Oil sets new record high of $122 a barrel

Over the last few years I have become a fiend for information and statistics and have been morbidly watching the price of a barrel of oil go from below $30 dollars a barrel in 2003 to $122 as of today, which is double what it was this time last year. It feels a bit like watching a slow motion car crash.

I was reading about all of this years ago and was hoping it wouldnt happen, because the consequences will/are affecting pretty much every aspect of modern life, but If you don’t like wading through pages and pages of data and are wondering why the price of food has doubled in the last several years as well as fuel and so many other products, (and this is just the start) if you havent seen it yet, have a watch of this:



  1. Author
    ptsp 8 years ago

    Oil prices are going in one direction only, and there’s a very simple reason for that: market forces.

    Market forces say that when demand is growing, prices will go up, which will encourage new supply to be provided, and some demand to be discouraged. But oil is a very atypical market right now:

    * demand is growing in China and other places, as lots of people reach the income level that makes it possible for them to afford cars;
    * demand is growing in oil-producing countries, as the oil bonanza of the recent few years brings them prosperity and massive growth in car ownership and economic activity;
    * a number of countries, including those oil-producing countries that just have to dip in their production to fulfill demand, and many countries that try to support their citizens, further encourage oil demand via price controls or subsidies (their consumers are not subject to market prices and thus are directly unaffacted by them, even if their government are);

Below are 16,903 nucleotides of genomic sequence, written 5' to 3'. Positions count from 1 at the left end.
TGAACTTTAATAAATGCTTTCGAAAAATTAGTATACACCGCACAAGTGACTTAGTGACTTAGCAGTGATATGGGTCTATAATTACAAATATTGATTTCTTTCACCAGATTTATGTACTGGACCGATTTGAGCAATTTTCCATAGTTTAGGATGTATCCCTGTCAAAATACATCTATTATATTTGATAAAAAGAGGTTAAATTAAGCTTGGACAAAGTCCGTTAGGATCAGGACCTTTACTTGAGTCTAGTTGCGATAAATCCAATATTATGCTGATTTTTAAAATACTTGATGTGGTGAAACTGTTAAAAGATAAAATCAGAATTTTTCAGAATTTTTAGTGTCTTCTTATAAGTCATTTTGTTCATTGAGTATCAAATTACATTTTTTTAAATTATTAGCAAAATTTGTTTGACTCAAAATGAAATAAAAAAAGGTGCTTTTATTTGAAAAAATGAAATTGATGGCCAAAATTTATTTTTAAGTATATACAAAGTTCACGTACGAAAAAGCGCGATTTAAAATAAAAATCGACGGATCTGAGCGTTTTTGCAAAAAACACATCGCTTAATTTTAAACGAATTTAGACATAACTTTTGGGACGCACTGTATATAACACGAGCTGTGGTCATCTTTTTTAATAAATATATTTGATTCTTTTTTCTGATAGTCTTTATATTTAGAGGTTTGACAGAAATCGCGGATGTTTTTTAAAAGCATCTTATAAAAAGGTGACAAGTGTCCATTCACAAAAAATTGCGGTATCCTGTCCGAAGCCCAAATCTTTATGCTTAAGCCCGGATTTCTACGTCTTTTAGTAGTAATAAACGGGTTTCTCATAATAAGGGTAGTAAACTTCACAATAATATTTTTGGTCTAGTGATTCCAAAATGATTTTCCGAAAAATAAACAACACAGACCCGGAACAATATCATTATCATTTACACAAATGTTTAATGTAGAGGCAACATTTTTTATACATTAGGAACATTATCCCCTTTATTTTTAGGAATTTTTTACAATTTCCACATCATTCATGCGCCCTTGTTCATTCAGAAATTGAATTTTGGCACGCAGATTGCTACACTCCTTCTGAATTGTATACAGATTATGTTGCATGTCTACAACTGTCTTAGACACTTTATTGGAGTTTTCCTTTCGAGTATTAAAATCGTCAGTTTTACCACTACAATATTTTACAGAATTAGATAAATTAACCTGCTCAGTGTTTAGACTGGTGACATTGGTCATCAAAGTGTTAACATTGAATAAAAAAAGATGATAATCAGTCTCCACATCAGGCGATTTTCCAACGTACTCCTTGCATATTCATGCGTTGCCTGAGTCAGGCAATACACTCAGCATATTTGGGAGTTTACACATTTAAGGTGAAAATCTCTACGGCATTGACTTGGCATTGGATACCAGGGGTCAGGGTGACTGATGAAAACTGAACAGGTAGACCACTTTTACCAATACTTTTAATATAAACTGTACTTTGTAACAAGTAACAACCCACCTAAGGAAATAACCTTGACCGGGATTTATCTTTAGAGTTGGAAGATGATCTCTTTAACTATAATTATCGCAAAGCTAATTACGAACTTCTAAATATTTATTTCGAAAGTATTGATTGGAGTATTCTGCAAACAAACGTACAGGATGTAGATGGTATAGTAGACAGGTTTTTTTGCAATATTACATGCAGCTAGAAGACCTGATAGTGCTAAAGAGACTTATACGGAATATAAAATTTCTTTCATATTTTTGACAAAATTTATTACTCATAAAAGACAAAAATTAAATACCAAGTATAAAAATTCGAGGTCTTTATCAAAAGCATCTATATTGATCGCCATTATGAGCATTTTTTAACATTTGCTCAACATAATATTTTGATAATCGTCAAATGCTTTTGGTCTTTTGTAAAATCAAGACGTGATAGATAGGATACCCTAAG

* meanwhile, supply growth, which used to be the easiest way to balance the market in the presence of strong demand growth, is no longer happening. Production has been flat for the past 3 years and there are increasing doubts that it can increase in the coming years. Whether this is because of peak oil, because of lack of investment, or because of political games by oil-rich countries is essentially irrelevant: the fact is that supply is not responding to increasing prices.

    With growing, and largely price insensitive, demand on one side, and flat supply on the other, something has to give. Price increases are not the only consequence: they have to bring about market equilibrium. And given the above constraints, it can happen only by causing demand to shrink elsewhere, ie in the US, Europe and the non-emerging parts of the Third World.

    Oil importing countries in the poorer parts of the world are suffering mightily from higher prices, and limiting their consumption, but the overall volumes are too small to make a big difference. Letting Africa slowly die is not going to be enough,

    Thus Europe and the US have to bear the brunt of demand reduction. But here’s the problem: our demand is not very elastic either, and we either have to do without our cars, or be willing to pay a lot more than now for the convenience of driving them. But demand must shrink. So what happens?

    Well, it’s simple: prices have to go high enough to destroy demand. Given that we really don’t want to do without our cars, the pain has to be bad enough to actually cause (undesired at lower prices) changes in behavior. Thus, VERY high prices.

  2. Henry 8 years ago

    Well they can bring the US and Asia prices in line with Europe and watch how many people stop using their 5 litre cars for short journeys. May also help to curb obesity, which is a massive drain on resources. Come on fatties, jump on yer bikes!

  3. Author
    ptsp 8 years ago

    That’s what that guy in the link above suggested, but its because of high taxes we pay so much more than USA, not the price of the oil. Instead they are talking of scrapping the taxes in the US now over sumer driving season..

  4. Author
    ptsp 8 years ago

    And here are some reasons scrapping petrol tax is such a bad idea: http://www.ft.com/cms/s/0/10773a84-1c96-11dd-8bfc-000077b07658.html?nclick_check=1

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